Ecotoxicology and Environmental Safety 09/2015; 119. DOI:10.1016/j.ecoenv.2015.05.007
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    ABSTRACT: During the long and cold winter season in northern area of China, wastewater treatment is often inefficient which causes the substandard discharge. In this study, a lead-resistant psychrotrophilic bacterium was isolated and used as an adsorbent to remove Pb(II) from aqueous solution at 15°C. The strain was identified and designated as Bacillus sp. PZ-1 based on the morphology, physiological-biochemical experiments and 16S rDNA sequence analysis. The minimal inhibitory concentration and antibiotic experiments revealed that PZ-1 had high resistance to 1500mgL(-1) of Zn(II), 800mgL(-1) of Cu(II), 400mgL(-1) of Ni(II), 15µgmL(-1) of chloramphenicol and 50µgmL(-1) of streptomycin, but susceptibility to 200mgL(-1) of Co(II). Scanning electron microscopy, energy dispersive X-ray spectroscopy and atomic force microscopy analyses showed that biosorption of Bacillus sp. PZ-1 to Pb(II) involved surface adsorption, ion exchange and micro-precipitate. Fourier transform infrared spectroscopy analyses indicated that hydroxyl, carbonyl and carboxyl on cells may play vital roles in Pb(II) adsorption. Besides, siderophore secreted by PZ-1 had beneficial impacts on the Pb(II) removal. Biosorption experiments were carried out as a function of initial Pb(II) concentration (50-500mgL(-1)), pH (3.0-7.0), biomass concentration (5-50gL(-1)) and contact time (5-40min). Biosorption rate of 93.01% with adsorption capacity of 9.30mgg(-1) was obtained under the initial Pb(II) concentration of 400mgL(-1), pH of 5.0, contact time of 20min, biomass concentration of 40gL(-1) and the temperature of 15°C. The equilibrium data were well fitted with Langmuir model, which indicated the adsorption process of Pb(II) is monolayer adsorption. Bacillus sp. PZ-1 appeared to be an efficient biosorbent for removing Pb(II) from wastewater at low temperature. Copyright © 2015 Elsevier Inc. All rights reserved.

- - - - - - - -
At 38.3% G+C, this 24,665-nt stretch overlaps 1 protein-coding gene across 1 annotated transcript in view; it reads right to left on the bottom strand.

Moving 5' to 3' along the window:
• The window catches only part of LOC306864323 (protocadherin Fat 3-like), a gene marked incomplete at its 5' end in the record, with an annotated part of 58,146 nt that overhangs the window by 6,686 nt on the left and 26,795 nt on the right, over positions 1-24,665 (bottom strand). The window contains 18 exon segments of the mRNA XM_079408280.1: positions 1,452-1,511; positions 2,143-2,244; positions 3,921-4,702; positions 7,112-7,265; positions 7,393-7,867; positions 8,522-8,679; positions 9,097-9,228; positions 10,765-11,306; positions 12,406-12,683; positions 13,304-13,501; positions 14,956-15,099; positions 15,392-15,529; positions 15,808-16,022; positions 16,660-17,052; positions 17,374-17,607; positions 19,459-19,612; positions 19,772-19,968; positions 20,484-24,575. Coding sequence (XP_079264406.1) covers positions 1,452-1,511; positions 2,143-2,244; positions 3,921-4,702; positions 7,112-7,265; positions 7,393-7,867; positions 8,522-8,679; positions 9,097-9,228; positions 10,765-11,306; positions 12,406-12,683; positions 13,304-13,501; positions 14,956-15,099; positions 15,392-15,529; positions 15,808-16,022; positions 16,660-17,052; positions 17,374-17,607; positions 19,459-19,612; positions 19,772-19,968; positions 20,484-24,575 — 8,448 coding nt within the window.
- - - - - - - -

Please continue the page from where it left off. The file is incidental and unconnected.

Ecotoxicology and Environmental Safety 07/2015; 117. DOI:10.1016/j.ecoenv.2015.03.033
  • [Show abstract] [Hide abstract]
    ABSTRACT: The agricultural wastes like Citrus Limettioides peel and seed to be suitable precursor for the preparation of carbon [Citrus Limettioides peel carbon (CLPC) and seed carbon (CLSC)] has been explored in the present work, utilizing sulfuric acid as the activating agent. Adsorption studies were performed by varying contact time, solution pH, adsorbent dose and temperature. The equilibrium time for Ni(II) ions was determined as 4h and optimal pH was 4-7. Surface morphology and functionality of the CLPC and CLSC were characterized by SEM, EDX and FT-IR. The experimental data were analysed using the Freundlich, Langmuir, Temkin, Redlich-Peterson, Sips and Dubinin-Radushkevich adsorption isotherm equations using nonlinear regression analysis. Equilibrium data were found to fit well in the Langmuir isotherm, which confirmed the monolayer coverage of Ni(II) ions. The Langmuir monolayer adsorption capacity of CLPC and CLSC was found to be 38.46 and 35.54mg/g. The thermodynamic parameters indicated that the adsorption process was spontaneous and exothermic in nature. The kinetic data followed pseudo-second order model with film diffusion process. The adsorbents were tested with Ni(II) plating wastewater in connection with the reuse and selectivity of the adsorbents. Copyright © 2015 Elsevier Inc. All rights reserved.